From: Jill Ramonsky (Jill.Ramonsky@aculab.com)
Date: Wed Oct 15 2003 - 08:23:00 CST
> -----Original Message-----
> From: Philippe Verdy [mailto:email@example.com]
> The same
> optimization can be done in Java by subclassing the String
> class to add a "form" field and related form conversion (getters)
> and tests methods.
Only slightly confused about this. The Java String class is declared
*final* in the API, and therefore cannot be subclassed. One would have
to write an alternative String class (not rocket science of course, but
still a tad more involved than subclassing).
> In fact, to further optimize and reduce the
> memory footprint of Java strings, in fact I choosed to store
> the String in a array of bytes
Okay. That explains that then.
> It is possible, with a custom class loader to overide the default
> String class used in the Java core libraries
Ouch. Never taken Java that far myself. I like the idea though. Is it
> Looking at the Java VM machine specification, there does not
> seem to be something implying that a Java "char" is necessarily a
> 16-bit entity. So I think that there will be sometime a conforming
> Java VM that will return UTF-32 codepoints in a single char, or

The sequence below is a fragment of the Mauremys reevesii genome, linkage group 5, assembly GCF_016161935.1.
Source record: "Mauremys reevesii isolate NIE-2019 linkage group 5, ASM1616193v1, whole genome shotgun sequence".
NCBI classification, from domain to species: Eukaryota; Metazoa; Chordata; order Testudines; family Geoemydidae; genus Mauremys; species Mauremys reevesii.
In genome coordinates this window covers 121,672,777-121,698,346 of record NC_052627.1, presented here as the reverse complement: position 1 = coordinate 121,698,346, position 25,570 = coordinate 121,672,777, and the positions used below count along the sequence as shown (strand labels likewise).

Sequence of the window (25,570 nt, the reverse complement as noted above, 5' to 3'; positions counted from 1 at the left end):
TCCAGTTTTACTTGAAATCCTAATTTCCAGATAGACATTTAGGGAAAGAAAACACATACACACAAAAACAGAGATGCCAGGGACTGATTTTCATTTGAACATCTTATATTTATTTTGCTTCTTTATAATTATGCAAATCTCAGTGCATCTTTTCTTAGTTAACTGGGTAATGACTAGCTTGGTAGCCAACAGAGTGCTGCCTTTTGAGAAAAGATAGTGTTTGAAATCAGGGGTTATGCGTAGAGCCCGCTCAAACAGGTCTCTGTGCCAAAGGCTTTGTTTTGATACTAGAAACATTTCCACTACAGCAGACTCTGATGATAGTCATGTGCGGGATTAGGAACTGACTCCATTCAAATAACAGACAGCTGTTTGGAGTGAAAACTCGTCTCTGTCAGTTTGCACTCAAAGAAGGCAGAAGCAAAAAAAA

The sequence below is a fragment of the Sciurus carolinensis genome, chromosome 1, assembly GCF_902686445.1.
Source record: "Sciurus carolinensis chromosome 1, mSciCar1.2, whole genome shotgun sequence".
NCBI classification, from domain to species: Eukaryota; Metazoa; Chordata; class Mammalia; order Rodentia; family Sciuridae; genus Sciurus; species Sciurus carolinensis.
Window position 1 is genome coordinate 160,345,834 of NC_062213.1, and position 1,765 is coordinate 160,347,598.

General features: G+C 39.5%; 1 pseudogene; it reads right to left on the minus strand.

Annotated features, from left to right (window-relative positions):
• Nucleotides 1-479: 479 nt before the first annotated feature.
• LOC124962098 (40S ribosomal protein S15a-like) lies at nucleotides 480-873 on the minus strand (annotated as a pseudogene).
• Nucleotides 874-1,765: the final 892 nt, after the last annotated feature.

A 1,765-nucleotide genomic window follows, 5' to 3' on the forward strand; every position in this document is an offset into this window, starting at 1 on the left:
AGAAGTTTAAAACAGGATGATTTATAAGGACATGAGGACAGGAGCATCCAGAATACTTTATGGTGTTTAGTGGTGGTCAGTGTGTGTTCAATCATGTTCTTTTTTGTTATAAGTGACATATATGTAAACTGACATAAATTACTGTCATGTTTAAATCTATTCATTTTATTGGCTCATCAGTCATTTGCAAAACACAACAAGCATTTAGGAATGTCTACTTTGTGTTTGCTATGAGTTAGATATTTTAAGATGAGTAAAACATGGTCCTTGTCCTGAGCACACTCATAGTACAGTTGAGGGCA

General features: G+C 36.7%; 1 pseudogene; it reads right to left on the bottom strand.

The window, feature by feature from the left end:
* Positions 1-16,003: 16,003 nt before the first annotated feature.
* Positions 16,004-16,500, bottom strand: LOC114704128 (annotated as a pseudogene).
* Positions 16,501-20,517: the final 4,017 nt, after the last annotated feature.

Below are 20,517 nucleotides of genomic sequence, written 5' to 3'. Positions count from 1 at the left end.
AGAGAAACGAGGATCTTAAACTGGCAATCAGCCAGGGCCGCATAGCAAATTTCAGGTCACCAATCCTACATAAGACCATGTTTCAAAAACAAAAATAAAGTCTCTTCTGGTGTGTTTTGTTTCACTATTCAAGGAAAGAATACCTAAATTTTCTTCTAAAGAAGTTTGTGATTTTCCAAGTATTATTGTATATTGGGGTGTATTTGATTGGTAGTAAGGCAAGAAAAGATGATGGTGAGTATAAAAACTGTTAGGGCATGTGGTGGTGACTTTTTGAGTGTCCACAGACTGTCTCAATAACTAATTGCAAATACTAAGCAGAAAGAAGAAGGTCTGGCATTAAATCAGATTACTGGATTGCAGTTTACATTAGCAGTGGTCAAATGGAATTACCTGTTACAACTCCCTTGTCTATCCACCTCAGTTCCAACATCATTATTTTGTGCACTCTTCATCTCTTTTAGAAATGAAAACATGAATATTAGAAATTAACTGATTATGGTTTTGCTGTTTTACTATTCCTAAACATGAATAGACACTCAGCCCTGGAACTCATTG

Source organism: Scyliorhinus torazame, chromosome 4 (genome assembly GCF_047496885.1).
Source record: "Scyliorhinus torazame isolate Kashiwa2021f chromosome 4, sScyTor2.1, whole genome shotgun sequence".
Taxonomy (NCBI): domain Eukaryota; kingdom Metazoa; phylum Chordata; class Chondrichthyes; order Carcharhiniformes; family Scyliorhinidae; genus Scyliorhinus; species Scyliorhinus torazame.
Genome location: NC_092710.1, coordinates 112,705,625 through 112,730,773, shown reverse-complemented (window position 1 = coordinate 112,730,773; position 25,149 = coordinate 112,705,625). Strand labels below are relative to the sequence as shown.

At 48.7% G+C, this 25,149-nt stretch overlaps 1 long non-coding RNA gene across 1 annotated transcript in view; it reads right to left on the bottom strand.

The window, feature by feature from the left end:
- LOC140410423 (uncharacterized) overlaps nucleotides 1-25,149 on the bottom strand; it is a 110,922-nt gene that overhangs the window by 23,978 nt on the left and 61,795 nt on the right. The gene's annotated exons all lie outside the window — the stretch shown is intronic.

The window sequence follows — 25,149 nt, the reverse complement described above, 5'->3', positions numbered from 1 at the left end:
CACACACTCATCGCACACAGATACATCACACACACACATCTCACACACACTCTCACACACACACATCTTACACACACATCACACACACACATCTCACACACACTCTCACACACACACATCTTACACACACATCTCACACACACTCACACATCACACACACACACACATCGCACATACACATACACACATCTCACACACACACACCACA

> some derived representation using 24-bit storage units.
I've wondered about that ever since Unicode went to 21 bits. Actually of
course, it's C (and C++), not Java, which has the real problem. C is
(supposed to be) portable, but fast on all architectures, so all of the
built-in types have platform-dependent widths. (So far so good). The
annoying thing is that, BY DEFINITION, the *sizeof()* operator returns
the size of an object /measured in chars/. Therefore, it is a violation
of the rules of C to have an addressable object smaller than a char. One
/can/ have 32-bit chars, but /only/ if you disallow bytes and 16-bit
words. *sizeof()* is not allowed to return a fraction. Sigh! If only C
had seen fit to measure addressable locations in /bits/, or even
architecture-specific-/atoms/ (which would have been 8-bits wide on most
systems), then we could have had sizeof(char) returning 4 or something.
> This leads to many discussions about what is a "character"
I think we just had that discussion. If it happens again I'm probably
not going to join in (though it was quite amusing).
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